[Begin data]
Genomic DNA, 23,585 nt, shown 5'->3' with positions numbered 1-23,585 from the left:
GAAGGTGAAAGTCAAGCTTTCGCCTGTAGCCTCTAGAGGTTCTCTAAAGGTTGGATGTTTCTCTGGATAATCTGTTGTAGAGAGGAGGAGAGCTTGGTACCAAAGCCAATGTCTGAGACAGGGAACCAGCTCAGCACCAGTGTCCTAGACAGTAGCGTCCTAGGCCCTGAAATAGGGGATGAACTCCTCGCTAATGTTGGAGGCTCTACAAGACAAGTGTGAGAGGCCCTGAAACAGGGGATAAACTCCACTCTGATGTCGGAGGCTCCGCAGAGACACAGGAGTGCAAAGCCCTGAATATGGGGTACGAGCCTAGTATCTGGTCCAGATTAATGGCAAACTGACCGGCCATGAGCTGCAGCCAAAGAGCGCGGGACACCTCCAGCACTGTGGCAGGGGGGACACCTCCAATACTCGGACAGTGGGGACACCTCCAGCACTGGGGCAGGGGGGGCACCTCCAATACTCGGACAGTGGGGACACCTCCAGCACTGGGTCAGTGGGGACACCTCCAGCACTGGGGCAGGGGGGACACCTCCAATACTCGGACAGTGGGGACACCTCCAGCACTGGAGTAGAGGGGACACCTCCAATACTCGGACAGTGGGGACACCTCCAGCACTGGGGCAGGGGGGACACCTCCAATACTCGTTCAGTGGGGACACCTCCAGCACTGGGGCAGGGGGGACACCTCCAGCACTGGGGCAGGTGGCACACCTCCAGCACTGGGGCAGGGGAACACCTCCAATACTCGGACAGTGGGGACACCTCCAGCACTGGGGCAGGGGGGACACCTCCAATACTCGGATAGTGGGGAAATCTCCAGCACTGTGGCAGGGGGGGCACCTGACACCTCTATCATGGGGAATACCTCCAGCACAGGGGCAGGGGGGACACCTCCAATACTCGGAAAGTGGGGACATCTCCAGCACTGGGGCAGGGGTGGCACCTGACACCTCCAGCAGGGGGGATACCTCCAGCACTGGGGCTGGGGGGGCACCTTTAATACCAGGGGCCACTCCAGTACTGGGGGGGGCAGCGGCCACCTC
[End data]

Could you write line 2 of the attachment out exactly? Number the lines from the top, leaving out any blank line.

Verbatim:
GAAGGTGAAAGTCAAGCTTTCGCCTGTAGCCTCTAGAGGTTCTCTAAAGGTTGGATGTTTCTCTGGATAATCTGTTGTAGAGAGGAGGAGAGCTTGGTACCAAAGCCAATGTCTGAGACAGGGAACCAGCTCAGCACCAGTGTCCTAGACAGTAGCGTCCTAGGCCCTGAAATAGGGGATGAACTCCTCGCTAATGTTGGAGGCTCTACAAGACAAGTGTGAGAGGCCCTGAAACAGGGGATAAACTCCACTCTGATGTCGGAGGCTCCGCAGAGACACAGGAGTGCAAAGCCCTGAATATGGGGTACGAGCCTAGTATCTGGTCCAGATTAATGGCAAACTGACCGGCCATGAGCTGCAGCCAAAGAGCGCGGGACACCTCCAGCACTGTGGCAGGGGGGACACCTCCAATACTCGGACAGTGGGGACACCTCCAGCACTGGGGCAGGGGGGGCACCTCCAATACTCGGACAGTGGGGACACCTCCAGCACTGGGTCAGTGGGGACACCTCCAGCACTGGGGCAGGGGGGACACCTCCAATACTCGGACAGTGGGGACACCTCCAGCACTGGAGTAGAGGGGACACCTCCAATACTCGGACAGTGGGGACACCTCCAGCACTGGGGCAGGGGGGACACCTCCAATACTCGTTCAGTGGGGACACCTCCAGCACTGGGGCAGGGGGGACACCTCCAGCACTGGGGCAGGTGGCACACCTCCAGCACTGGGGCAGGGGAACACCTCCAATACTCGGACAGTGGGGACACCTCCAGCACTGGGGCAGGGGGGACACCTCCAATACTCGGATAGTGGGGAAATCTCCAGCACTGTGGCAGGGGGGGCACCTGACACCTCTATCATGGGGAATACCTCCAGCACAGGGGCAGGGGGGACACCTCCAATACTCGGAAAGTGGGGACATCTCCAGCACTGGGGCAGGGGTGGCACCTGACACCTCCAGCAGGGGGGATACCTCCAGCACTGGGGCTGGGGGGGCACCTTTAATACCAGGGGCCACTCCAGTACTGGGGGGGGCAGCGGCCACCTC